Tretyakov brothers’ revenue house: Changes in the historical building over time

January 11

The Tretyakov brothers’ revenue house, located in the heart of Moscow, is almost 130 years old. Over this time, its interiors and rooms have been used for many different purposes. Once the Russky Vestnik magazine was published there; later there were shops, banks and an antique shop. During the Soviet era, it hosted a prosecutor’s office and then once again, a magazine publisher. Today, the building has been returned to its historical appearance. Experts have restored its interior using 19th century blueprints.

Printing house and medical offices

In the middle of the 18th century, there were stone living chambers at the intersection of Rozhdestvenka and Kuznetsky Most streets, which partly belonged to the families of Volynsky and Vorontsov and later to the Beketov family, headed by Platon Beketov, a famous Russian publisher. He set up a printing house there and published Denis Fonvizin, Alexander Radishchev, and Vasily Zhukovsky among many others.

The building survived Napoleon’s invasion as anatomical offices of the Moscow Medical and Surgical Academy. A legend has it that Stendhal stayed in one of its houses in 1812.At that time, he was not yet a writer, but an officer with the French army intendancy who participated in the Napoleonic campaign. In the middle of the 19th century, the academy moved to St Petersburg, and the buildings housed Moscow University clinics where the famous surgeon Nikolai Sklifosofsky used to work.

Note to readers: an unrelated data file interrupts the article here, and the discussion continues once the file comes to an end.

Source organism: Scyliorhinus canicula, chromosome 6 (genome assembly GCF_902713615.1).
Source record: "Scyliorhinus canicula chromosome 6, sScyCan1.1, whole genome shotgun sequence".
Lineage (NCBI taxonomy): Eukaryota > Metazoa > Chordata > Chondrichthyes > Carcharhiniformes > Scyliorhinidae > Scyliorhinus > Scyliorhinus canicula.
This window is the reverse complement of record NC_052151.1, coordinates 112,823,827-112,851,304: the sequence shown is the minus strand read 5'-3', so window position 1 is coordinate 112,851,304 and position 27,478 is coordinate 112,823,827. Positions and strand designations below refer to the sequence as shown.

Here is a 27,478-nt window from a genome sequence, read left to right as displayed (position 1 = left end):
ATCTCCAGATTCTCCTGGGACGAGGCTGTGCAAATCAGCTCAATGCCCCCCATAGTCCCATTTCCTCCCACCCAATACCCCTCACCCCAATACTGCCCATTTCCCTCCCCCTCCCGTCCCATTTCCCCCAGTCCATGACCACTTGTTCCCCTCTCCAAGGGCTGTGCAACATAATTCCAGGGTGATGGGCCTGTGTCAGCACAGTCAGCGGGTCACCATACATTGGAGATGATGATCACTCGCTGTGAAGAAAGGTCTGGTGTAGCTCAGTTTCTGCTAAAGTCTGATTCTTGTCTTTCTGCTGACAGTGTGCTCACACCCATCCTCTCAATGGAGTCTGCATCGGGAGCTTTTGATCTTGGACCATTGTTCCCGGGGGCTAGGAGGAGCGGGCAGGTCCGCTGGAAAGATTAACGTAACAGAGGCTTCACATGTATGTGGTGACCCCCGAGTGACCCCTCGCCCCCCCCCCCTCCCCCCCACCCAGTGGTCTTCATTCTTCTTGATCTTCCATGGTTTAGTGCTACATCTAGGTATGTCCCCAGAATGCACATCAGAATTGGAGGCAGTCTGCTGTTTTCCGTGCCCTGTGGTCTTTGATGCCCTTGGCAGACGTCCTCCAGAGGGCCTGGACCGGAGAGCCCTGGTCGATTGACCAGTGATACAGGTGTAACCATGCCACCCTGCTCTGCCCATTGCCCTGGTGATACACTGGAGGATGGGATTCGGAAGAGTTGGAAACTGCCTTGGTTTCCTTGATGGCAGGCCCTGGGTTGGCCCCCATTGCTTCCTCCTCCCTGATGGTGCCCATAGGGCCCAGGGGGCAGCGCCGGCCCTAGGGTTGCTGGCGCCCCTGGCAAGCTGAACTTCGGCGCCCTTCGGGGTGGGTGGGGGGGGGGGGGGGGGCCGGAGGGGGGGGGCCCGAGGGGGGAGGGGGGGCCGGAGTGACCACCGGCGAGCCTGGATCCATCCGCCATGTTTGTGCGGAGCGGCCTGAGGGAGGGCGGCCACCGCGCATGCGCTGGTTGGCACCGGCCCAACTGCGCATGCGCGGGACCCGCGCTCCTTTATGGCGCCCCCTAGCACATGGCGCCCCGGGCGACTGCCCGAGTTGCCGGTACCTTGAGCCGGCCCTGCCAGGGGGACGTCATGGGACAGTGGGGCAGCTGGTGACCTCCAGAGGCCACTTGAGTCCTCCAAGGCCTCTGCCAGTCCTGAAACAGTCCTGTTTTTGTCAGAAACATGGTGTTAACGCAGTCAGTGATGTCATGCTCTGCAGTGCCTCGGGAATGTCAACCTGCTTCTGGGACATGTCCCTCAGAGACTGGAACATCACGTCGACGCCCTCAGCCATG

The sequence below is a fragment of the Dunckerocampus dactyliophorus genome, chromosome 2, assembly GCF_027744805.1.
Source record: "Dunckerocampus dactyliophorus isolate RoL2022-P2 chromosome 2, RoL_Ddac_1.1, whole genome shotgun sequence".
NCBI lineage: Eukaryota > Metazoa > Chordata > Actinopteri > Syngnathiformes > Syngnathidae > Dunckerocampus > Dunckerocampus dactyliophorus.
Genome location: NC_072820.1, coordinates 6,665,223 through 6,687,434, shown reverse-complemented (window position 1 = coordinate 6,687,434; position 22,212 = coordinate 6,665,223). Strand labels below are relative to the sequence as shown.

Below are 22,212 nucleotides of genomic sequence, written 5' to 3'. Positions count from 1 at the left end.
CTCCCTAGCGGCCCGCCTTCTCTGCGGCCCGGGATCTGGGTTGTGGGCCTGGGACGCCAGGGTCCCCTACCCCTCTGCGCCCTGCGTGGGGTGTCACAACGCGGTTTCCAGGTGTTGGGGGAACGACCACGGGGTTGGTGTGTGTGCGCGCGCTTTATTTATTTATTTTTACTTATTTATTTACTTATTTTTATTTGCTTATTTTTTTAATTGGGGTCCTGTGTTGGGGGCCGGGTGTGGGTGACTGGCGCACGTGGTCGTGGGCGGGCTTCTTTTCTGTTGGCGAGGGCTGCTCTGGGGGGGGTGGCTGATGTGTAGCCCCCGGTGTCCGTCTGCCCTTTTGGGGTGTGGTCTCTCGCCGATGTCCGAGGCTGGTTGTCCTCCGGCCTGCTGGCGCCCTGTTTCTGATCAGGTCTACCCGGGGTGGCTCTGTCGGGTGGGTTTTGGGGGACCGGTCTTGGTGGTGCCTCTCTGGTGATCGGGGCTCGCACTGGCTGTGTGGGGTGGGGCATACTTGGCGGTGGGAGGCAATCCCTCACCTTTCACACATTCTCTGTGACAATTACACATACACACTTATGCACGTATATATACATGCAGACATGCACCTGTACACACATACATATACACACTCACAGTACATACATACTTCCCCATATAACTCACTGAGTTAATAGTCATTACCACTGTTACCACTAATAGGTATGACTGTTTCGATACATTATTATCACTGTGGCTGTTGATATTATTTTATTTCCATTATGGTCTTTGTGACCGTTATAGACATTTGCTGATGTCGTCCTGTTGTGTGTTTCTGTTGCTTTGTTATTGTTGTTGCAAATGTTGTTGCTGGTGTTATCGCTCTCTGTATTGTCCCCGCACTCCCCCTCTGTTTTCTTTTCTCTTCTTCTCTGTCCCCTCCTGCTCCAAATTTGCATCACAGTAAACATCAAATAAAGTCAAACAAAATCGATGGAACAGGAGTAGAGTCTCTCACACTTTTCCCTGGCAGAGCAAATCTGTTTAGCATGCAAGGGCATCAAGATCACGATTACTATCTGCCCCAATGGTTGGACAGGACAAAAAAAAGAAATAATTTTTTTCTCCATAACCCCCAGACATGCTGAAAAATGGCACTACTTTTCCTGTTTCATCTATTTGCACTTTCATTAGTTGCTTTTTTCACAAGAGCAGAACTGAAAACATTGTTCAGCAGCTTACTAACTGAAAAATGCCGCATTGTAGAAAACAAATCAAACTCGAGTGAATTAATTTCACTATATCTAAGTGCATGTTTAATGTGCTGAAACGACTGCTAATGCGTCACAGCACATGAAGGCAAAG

Bank, stores and an antique shop

In 1891, the plot was bought by the Tretyakov brothers, philanthropist traders. Their brother-in-law, Alexander Kaminsky, was an architect and designer of the first Tretyakov Gallery building. In place of the stone chambers, Kaminsky built a house with Russian-style facades, peaked roofs and openwork gratings. The purpose of the building was determined in advance: a revenue house.

Renovator and engineer Andrei Filippov, who has been studying the history of the building and its architecture, says that its interiors were in contrast with the façade.

 “They were made in the Renaissance and Baroque architectural style. The floors in the front rooms were covered with parquet and mosaic, the walls were decorated with rustication, wooden panels and panels made of artificial marble, and the ceilings were adorned with stucco,” the expert notes.

Back then, Kuznetsky Most Street was known as the most French street in Moscow, because there were a lot of French shops there. Traders had to keep their profits somewhere, so the right-hand side of the building hosted Lyon Credit bank. Back then it was the only foreign institution that the Russian government allowed to carry out financial transactions. A door with Baroque carving and inscription “Departments of special current accounts, letters of credit and fireproof cabinets” has survived until today.

Another part of the building was occupied by the shop of the Jean Blok Association, which sold various machines, and the shop of the Vl. Gostynsky and Co joint-stock partnership of the iron products factory. It also hosted the Moscow Ski Club.

In the basement of the revenue house, there were storage rooms belonging to the shops and the bank as well as the caretaker’s lodge and administrative rooms. And Lyon Credit’s safes were protected in an unusual manner.

 “According to a legend, the building’s architect Kaminsky designed a unique system to protect the bank vaults: safe deposit boxes there were hermetically sealed, and at the end of the working day, the vaults were closed and flooded overnight. Special tanks were dug to flood them and drain water into the Neglinka,” says Andrei Filippov.

According to Filippov, the first floor was occupied by offices and administrative rooms and the second by apartments. It is known that famous Moscow photographers Karl Fisher and Alexander Eichenwald lived there for a long time.